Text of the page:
So there, it has other uses besides just sitting in your entertainment center looking cool.
My AppleTV sitting in my entertainment center. Click for bigger picture.
My goal for a while now has been to go all digital. This means ripping my entire music collection to AAC and packing up the discs and putting them in storage. The same goes for DVDs (except the AAC part -- DVDs become m4v files). I will buy in digital format whenever possible. I usually don't watch all the "extras" they include on DVDs, and if I do, I watch them once and then never again. Getting the main feature only when I download a movie is not an issue for me whatsoever. Having everything organized on my AppleTV is nice. No more looking for a DVD. Or making sure it's not scratched or dirty. Everything is right on the screen, a mere button click away. Choose, click, play. Nice!
Ripping all my media requires a lot of storage room, which is why I built an iTunes server
. Basically, it's just a machine with lots of hard drive space and runs iTunes 24/7. It's where I have all my content, nicely organized and meta-tagged
. I subscribe to a few Season Passes (entire seasons of TV Shows) on iTunes. The server downloads these automatically whenever a new show is available. And just like with a DVR, I am able to watch these shows, not when the TV networks think I ought to, but whenever I want to, like at 2:00 in the morning. Without commercials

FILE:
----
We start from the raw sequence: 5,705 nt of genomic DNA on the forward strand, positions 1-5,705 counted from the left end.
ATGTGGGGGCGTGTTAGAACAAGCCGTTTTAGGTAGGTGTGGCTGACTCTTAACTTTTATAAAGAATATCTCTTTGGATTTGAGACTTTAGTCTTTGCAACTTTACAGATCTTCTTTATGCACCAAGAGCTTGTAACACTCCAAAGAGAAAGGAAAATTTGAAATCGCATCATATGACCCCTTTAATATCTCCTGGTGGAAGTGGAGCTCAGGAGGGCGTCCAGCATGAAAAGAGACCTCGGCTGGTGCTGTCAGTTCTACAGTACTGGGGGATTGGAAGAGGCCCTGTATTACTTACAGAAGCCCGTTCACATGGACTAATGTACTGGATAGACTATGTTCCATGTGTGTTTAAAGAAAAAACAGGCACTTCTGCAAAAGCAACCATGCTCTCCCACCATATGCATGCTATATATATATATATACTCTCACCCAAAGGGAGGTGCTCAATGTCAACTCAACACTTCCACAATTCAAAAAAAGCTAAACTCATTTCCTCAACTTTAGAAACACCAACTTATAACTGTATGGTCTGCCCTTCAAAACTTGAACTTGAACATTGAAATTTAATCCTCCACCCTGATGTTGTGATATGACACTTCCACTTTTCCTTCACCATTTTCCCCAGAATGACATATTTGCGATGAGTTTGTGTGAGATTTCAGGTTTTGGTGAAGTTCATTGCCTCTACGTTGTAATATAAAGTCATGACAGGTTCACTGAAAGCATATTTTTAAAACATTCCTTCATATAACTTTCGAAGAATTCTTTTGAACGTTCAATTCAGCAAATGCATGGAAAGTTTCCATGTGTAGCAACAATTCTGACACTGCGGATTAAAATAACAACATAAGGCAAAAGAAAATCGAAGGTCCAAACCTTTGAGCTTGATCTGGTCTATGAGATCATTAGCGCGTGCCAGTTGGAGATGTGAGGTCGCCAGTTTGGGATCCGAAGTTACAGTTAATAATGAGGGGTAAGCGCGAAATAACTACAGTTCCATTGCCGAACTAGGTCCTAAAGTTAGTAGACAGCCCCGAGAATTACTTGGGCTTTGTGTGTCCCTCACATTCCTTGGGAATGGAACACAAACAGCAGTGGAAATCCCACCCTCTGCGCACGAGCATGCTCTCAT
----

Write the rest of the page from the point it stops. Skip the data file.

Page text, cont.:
. Definitely worth my $1.99. Plus, I then own the show forever. It's a TV renaissance, I tell you.
Not sure if I've mentioned it yet or not, but I really, really like my AppleTV. I am fairly confident that Apple will
eventually come out with AppleTV v2.0. Their video store continues to grow daily. Instead of channel surfing, I surf the iTunes Music Store to see what's on. Apple needs a device that can play all that video. Something a little better than the iPod. AppleTV fits the bill nicely. Maybe by next Macworld Apple will remember it's time to update the AppleTV.
* The ripping of DVDs is a very gray area. The MPAA can siooma
. My feeling is that it's my media, I paid for it, and I'll watch it on whatever device I feel like.